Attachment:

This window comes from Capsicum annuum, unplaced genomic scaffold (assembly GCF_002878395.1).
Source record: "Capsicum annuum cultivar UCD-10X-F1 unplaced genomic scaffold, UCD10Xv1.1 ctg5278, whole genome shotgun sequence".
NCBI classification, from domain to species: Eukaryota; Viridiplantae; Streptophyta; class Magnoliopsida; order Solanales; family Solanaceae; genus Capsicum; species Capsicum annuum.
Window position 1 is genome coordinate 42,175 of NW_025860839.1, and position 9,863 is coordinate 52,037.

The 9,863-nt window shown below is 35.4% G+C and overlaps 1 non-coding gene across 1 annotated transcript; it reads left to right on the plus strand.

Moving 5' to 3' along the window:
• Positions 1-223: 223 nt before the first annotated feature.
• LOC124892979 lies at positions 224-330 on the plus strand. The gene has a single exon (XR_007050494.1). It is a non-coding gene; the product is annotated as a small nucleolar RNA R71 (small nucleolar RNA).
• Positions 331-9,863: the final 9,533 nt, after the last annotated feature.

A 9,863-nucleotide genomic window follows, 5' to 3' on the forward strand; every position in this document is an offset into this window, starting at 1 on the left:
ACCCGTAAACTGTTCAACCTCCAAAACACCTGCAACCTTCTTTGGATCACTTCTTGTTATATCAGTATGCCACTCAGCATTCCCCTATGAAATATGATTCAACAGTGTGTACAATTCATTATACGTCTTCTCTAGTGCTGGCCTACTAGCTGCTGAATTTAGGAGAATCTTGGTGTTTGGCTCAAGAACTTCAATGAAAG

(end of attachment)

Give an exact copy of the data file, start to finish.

This window comes from Capsicum annuum, unplaced genomic scaffold (assembly GCF_002878395.1).
Source record: "Capsicum annuum cultivar UCD-10X-F1 unplaced genomic scaffold, UCD10Xv1.1 ctg5278, whole genome shotgun sequence".
NCBI classification, from domain to species: Eukaryota; Viridiplantae; Streptophyta; class Magnoliopsida; order Solanales; family Solanaceae; genus Capsicum; species Capsicum annuum.
Window position 1 is genome coordinate 42,175 of NW_025860839.1, and position 9,863 is coordinate 52,037.

The 9,863-nt window shown below is 35.4% G+C and overlaps 1 non-coding gene across 1 annotated transcript; it reads left to right on the plus strand.

Moving 5' to 3' along the window:
• Positions 1-223: 223 nt before the first annotated feature.
• LOC124892979 lies at positions 224-330 on the plus strand. The gene has a single exon (XR_007050494.1). It is a non-coding gene; the product is annotated as a small nucleolar RNA R71 (small nucleolar RNA).
• Positions 331-9,863: the final 9,533 nt, after the last annotated feature.

A 9,863-nucleotide genomic window follows, 5' to 3' on the forward strand; every position in this document is an offset into this window, starting at 1 on the left:
ACCCGTAAACTGTTCAACCTCCAAAACACCTGCAACCTTCTTTGGATCACTTCTTGTTATATCAGTATGCCACTCAGCATTCCCCTATGAAATATGATTCAACAGTGTGTACAATTCATTATACGTCTTCTCTAGTGCTGGCCTACTAGCTGCTGAATTTAGGAGAATCTTGGTGTTTGGCTCAAGAACTTCAATGAAAG